|Closest I've come to quittig||RandyMH|
Jan 13, 2002 9:05 PM
|Every since I got my bike 6 months ago I have had almost every episode happen but none of which ever made me want to quit riding. But todays ride sucked away every bit of fun Ive had on my bike. I decided to ride from home to join the LBS ride, instead of driving to the shop. I joined up with them and rode about 20 or so miles with the group. I went further then usual in the pack. I usually get dropped at a certain point but today was able to keep up a little better. I think they went a little lighter today. Anyway after finally dropping off the back I decided to take the long route home to try to get in some extra miles in. The long way included a triple set of hills referred to as the 3 sisters. Going out there was a 5-10 mph tail wind but by the time I turned onto the road heading to the sisters the head wind was up to 20 mph with 30-35 mph gust. Im no climber as it is and this didnt help. I was in the country with nothing but open fields to let the wind just blow threw, no protection at all. Now Im 23 miles from home riding straight into the wind. There were times that if I stopped pedaling I would feel like I was starting to go backwards. I even had to push the pedals on the down hills. Im still new to the sport so my legs are not well acclimated to dealing with this type of situation. Plus I had gone out and rode 40 mile yesterday. Which is still a pretty good distance for me solo. It was probably one of the most treacherous things Ive ever had to do. I was riding at 8-11 mph and my heart rate stayed at over 80 %, sometimes hitting 95%. A friends house was on my way home and I was sooo tempted to just give up, go to his house and have him drive me home. I even almost made the call of shame to the wife and the car. But I decided to keep pushing. It took me over 2 hours to make it home. All of which was into the wind. Im very glad I stuck it out, but Im not sure if I had to do it again I would. I am hurting bad.|
Jan 13, 2002 9:18 PM
|wait until you have your first nasty crash or see someone else seriously injured. Cycling can be a tough sport. Sounds like you didn't even bonk. I don't know, keep riding if you enjoy it--there's no other reason to do it. I think it takes at least a few years for the serious addiction to kick in--I remember the first year or two after long, painful rides sometimes wondering what the hell I was doing (but then I was 15 or 16). A lot of people drop out, but those that keep at it for a while usually get hooked.|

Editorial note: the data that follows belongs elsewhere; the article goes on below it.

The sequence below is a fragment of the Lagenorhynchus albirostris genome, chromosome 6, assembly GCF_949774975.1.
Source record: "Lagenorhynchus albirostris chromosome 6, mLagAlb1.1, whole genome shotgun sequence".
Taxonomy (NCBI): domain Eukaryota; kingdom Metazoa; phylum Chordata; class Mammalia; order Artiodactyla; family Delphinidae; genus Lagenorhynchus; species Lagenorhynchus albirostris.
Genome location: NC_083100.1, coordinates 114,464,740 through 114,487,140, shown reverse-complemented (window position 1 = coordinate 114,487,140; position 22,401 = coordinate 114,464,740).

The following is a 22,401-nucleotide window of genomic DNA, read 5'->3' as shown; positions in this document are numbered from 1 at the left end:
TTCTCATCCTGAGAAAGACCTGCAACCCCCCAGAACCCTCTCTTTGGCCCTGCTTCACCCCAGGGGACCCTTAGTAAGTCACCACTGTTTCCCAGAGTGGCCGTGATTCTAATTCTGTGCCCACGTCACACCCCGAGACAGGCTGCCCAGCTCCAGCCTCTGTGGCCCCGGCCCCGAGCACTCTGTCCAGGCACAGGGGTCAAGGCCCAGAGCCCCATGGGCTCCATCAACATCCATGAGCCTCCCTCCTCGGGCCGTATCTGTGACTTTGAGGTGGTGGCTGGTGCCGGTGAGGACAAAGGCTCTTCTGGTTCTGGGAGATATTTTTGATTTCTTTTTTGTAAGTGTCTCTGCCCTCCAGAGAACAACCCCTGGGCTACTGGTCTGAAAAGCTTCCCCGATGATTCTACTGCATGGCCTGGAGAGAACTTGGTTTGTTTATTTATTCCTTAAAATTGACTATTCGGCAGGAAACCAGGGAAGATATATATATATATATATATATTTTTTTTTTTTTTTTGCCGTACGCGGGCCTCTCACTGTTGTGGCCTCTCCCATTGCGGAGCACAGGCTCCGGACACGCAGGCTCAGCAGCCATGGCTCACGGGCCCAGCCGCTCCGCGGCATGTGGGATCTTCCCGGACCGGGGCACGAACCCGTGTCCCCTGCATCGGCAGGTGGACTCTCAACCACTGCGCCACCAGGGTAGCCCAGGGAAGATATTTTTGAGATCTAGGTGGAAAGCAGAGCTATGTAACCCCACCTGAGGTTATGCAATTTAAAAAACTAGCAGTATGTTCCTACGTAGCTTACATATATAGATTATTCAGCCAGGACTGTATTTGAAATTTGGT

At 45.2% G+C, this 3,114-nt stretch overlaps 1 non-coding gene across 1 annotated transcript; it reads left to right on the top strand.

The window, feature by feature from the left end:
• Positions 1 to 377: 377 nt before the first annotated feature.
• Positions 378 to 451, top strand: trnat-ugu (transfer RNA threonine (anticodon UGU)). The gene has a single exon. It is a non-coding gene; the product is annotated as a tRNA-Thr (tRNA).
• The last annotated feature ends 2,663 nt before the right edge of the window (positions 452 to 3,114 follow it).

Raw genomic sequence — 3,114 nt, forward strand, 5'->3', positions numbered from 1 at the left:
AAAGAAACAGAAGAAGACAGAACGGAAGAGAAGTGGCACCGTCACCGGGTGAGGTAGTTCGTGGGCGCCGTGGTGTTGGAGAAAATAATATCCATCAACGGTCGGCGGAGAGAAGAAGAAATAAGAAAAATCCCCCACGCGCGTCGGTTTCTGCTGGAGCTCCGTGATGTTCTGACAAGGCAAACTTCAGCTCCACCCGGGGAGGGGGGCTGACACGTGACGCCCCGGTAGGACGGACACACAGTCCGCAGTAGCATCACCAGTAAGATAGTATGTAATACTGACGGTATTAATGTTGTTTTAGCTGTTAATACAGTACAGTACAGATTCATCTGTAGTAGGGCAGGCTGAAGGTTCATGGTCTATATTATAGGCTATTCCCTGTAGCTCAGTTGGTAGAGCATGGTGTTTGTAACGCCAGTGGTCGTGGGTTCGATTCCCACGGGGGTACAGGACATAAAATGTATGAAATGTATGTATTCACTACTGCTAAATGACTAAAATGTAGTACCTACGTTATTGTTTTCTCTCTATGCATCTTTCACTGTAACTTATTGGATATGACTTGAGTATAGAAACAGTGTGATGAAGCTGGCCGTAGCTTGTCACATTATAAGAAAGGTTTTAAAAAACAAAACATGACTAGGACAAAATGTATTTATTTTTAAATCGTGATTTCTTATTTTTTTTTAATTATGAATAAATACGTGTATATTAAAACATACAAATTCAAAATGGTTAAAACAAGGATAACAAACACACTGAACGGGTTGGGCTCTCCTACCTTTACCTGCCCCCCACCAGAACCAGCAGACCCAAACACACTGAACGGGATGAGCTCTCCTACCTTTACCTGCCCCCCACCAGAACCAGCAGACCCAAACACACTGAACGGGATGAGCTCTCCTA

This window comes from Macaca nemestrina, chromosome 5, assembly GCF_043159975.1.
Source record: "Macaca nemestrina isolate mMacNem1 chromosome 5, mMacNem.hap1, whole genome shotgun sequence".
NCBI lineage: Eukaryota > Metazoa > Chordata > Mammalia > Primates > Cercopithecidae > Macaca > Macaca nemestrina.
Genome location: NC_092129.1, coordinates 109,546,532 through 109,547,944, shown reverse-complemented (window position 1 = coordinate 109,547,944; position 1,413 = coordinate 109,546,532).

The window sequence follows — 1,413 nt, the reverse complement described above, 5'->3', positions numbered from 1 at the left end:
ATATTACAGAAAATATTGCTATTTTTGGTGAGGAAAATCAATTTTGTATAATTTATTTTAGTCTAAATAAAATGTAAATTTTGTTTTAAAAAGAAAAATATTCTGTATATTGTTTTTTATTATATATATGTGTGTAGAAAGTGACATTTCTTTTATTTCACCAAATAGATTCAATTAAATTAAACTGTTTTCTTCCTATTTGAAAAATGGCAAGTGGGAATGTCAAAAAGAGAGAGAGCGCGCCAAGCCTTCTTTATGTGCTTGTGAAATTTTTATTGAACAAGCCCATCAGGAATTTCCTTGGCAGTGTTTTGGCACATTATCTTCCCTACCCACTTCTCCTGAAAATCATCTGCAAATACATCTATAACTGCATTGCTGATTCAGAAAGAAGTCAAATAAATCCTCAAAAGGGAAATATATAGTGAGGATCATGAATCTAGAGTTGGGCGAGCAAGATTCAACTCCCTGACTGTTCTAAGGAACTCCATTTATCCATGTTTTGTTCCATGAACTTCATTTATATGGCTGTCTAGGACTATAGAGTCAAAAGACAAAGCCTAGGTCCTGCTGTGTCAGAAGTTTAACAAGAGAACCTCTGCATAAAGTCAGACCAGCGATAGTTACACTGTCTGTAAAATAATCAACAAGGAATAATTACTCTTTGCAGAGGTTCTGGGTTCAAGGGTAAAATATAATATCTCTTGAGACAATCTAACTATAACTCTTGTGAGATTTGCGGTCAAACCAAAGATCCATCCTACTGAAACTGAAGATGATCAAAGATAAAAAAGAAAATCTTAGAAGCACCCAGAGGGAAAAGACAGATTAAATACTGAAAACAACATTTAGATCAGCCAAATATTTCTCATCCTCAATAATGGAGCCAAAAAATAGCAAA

|re: Closest I've come to quittig||fuzzybunnies|
Jan 13, 2002 9:30 PM
|Had a similar experiance through the middle third of a 40 mile ride which really made me question my commitment to riding. Thankfully the last third was with the wind to my back had a 5 mile stretch where the slowest I went was 26mph up a shallow rise and went as fast as 31 on the flats. Made everything before it worthwhile. Russ|
|Join the club||Starliner|
Jan 13, 2002 9:33 PM
|If it makes you feel any better, a lot of us have experienced a miserable ride of a sort like yours, where you ask yourself, 'what in the hell am I doing this for?' Have you ever 'bonked' yet? That's when your body takes on a live form of rigor mortis and you feel like you can't turn the pedals any more.
Over the long run, days like you had today simply become reference points in your memory bank, and whatever lesson you got from it will make you a better rider in the end. For you are bound to have a timeless moment when you look out at the road ahead and the scenery around you, and realize that all you've done to get to that special spot in life was worth every drop of sweat and every sore muscle you may have endured in the past.
|Unfortunatley, cyclists have to deal with mother nature.||Dutchy|
Jan 13, 2002 9:55 PM
|Considering you have been riding for only 6 months I remember what it was like for me in the beginning.
There will be days like this. Many of them. Try not to push yourself too much too quickly. It's easy to fall
into the trap of reading the distances others ride at this forum, and then try to go out there and emulate this.
In my first year of riding I didn't ride any further than ~50 miles, this was in the hills on an MTB with slicks.
I have never quit because of a headwind, but I have changed course to reduce it's affect. If you are
in "the middle of nowhere" and the wind really picks up, to the point that it is dangerous (severe crosswinds)
sure grab your mobile and get an EVAC. You will only do this once. Afterwards at home you will
be wondering whether you could have made it or not. You will feel guilty, and probably vow never to
get an EVAC ever again. Last year I had a similar situation, 25miles one way with a 30 knot tailwind,
then 25miles back into the same tailwind. I never thought of quitting, but I did stop several times,
and I did ask for the wind to stop, it didn't.
It took me twice as long to get back, but it was my most memorable ride for last year. It was
bloody hard and the wind was testing me all the way, but it didn't win. I will admit though I always